"email": "someone@test.com",
                      "password": "somepassword",
                      "isAdmin": true
                    }
                  ]
                },
                "public": {
                  "AWS_BUZZY_FILES": {
                    "enabled": true,
                    "S3FileExpiry": 604800,
                    "BUCKET_NAME": "buzzy-files",
                    "PUBLIC_BUCKET_NAME": "buzzy-files-public",
                    "s3ForcePathStyle": true,
                    "URL_PATTERN": "https://minio.buzzy.net/buzzy-files"
                  },
                 "BUZZY_CUSTOM": {
                   "NAME": "Organization Name",
                   "APP_URL_IOS": "",
                   "APP_URL_ANDROID": "",
                   "LOGO_MAIN": "",
                   "LOGO_MAIL": "",
                   "LOGO_MAIL_WIDTH": "60",
                   "LOGO_MAIL_HEIGHT": "25",
                   "EMAIL_FOOTER": "",
                   "PROMO": "",
                   "PROMO_URL": "",
                   "SPLASH_IMAGE": "",
                   "WELCOME_IMAGE": ""
                 },
                 "BUZZY_PROVIDERS": [

                 ],
                 "BUZZY_LOGGING_SERVER": "https://logging-app.buzzy.net",
                 "BUZZY_TEMPLATE_SERVER": "http://a.buzzy.buzz",
                 "BUZZY_VERSION": "3.0.1"
               }
             }'
---

apiVersion: v1
kind: Service
metadata:
 name: buzzy-service
spec:
 type: LoadBalancer
 ports:
   - port: 80
     targetPort: 8080
     name: http
     protocol: TCP
 selector:
   app: buzzy-app

Buzzy Logging app deployment

Refer to sample Buzzy logging app YML file below and make changes according to your deployment specifications and AKS cluster configurations. Make sure to change server domain names, URLs and other object/service names according to your own values.

Run following Kubectl command ( Kubectl is already installed when you installed Azure CLI):

Refer to CheatSheet for kubectl command help.

$ kubectl create -f name-of-yml-file.yml

Run this command to review the status of Buzzy logging app’s pod deployment progress:

$ kubectl get pods --all-namespaces

Run this command to get load balancer IP address:

$ kubectl get services

Or for detailed output:

$ kubectl describe services

Sample Buzzy logging app YML file:

---
apiVersion: apps/v1
kind: Deployment
metadata:
  name: buzzy-logging
spec:
  replicas: 1
  minReadySeconds: 10
  revisionHistoryLimit: 1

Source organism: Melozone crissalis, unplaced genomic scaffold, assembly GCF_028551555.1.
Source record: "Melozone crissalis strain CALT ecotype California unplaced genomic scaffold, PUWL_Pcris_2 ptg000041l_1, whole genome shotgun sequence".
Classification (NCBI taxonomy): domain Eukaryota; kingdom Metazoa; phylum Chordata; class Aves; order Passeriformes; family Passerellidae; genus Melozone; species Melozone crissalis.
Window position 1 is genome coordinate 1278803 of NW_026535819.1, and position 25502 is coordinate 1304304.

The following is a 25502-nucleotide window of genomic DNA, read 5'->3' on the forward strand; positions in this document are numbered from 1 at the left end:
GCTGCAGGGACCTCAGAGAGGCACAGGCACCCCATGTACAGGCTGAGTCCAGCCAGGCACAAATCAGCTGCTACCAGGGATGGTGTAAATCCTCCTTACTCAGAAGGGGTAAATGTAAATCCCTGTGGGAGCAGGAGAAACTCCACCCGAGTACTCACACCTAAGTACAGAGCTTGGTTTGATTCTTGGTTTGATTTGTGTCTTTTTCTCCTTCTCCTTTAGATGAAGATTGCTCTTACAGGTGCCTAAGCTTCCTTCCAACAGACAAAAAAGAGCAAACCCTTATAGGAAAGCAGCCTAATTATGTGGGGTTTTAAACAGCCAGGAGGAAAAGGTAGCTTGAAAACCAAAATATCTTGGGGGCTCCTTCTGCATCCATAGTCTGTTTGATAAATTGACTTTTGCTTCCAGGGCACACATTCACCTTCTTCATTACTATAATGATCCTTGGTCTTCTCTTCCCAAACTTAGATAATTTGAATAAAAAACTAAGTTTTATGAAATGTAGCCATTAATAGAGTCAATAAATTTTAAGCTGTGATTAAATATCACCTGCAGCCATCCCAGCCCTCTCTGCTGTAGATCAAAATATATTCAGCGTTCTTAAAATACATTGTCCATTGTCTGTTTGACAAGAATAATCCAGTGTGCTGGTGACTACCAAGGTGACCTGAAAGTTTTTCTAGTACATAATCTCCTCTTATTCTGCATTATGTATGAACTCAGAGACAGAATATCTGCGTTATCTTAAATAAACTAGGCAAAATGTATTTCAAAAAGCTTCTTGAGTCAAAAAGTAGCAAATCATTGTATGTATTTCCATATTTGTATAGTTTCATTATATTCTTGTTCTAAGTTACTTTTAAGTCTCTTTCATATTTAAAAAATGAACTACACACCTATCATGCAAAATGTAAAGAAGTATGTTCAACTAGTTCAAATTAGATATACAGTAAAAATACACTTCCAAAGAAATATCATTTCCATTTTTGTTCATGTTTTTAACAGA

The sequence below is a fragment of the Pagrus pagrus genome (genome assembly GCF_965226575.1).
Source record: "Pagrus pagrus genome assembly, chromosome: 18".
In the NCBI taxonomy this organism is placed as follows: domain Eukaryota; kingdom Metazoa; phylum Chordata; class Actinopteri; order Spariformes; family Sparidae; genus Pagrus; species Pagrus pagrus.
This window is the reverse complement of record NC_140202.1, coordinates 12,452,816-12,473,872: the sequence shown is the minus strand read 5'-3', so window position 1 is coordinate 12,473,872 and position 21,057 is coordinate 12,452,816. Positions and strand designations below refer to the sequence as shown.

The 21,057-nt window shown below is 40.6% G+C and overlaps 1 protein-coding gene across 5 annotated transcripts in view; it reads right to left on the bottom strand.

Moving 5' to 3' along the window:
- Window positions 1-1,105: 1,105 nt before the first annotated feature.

selector:
    matchLabels:
      app: buzzy-logging
  strategy:
    rollingUpdate:
      maxUnavailable: 0
      maxSurge: 1
  template:
    metadata:
      labels:
        app: buzzy-logging
    spec:
    nodeSelector:
        "beta.kubernetes.io/os": linux
      containers:
        - name: buzzy-app-container
          image: buzzy-logging.azurecr.io/buzzy-logging:latest
          imagePullPolicy: Always
          ports:
            - containerPort: 8080
              protocol: TCP
          env:
            - name: PORT
              value: "8080"
            - name: ROOT_URL
              value: "https://logging-app.buzzy.net"
            - name: LOG_TO_STDOUT
              value: "1"
            - name: MONGO_URL
              value:  "value:  "mongodb+srv://<username>:<password>@bzy.yvxxx.azure.mongodb.net/<db name>?retryWrites=true&w=majority""
            - name: MONGO_OPLOG_URL
              value: "value:  "mongodb+srv://<username>:<password>@bzy.yvxxx.azure.mongodb.net/local?retryWrites=true&w=majority""
            - name: METEOR_SETTINGS
              value: '{
                "BUZZY_LOGGING_TOKEN": "somelongtoken",
                "public": {
                  "BUZZY_LOGGING_SERVER": "https://logging-app.buzzy.net",
                  "BUZZY_APP_SERVER": "https://main-app.buzzy.net"
                }
              }'

---
apiVersion: v1
kind: Service
metadata:
  name: buzzy-logging
spec:
  type: NodePort
  selector:
    app: buzzy-logging
  ports:
    - port: 80
      targetPort: 8080
      name: http
      protocol: TCP


DNS and HTTPS

DNS management

You can use Azure DNS or any third-party DNS tools to manage DNS records to resolve load balancer IPs for both app services.

Load balancer with HTTPS

The standard default load balancer created by AKS is a layer 4 load balancing and doesn’t support SSL offloading. To achieve this you may have to deploy an ingress controller that will direct from the routing rules on an external Application Gateway based on ingress rules. The following options can be implemented for a production grade deployment.

  1. NGINX Ingress controller with cert-manager to generate your certificate. Refer to Azure documentation.

  2. Application Gateway to manage your own routing rule that will point to the default layer 4 load balancer created by AKS. Refer to Azure documentation.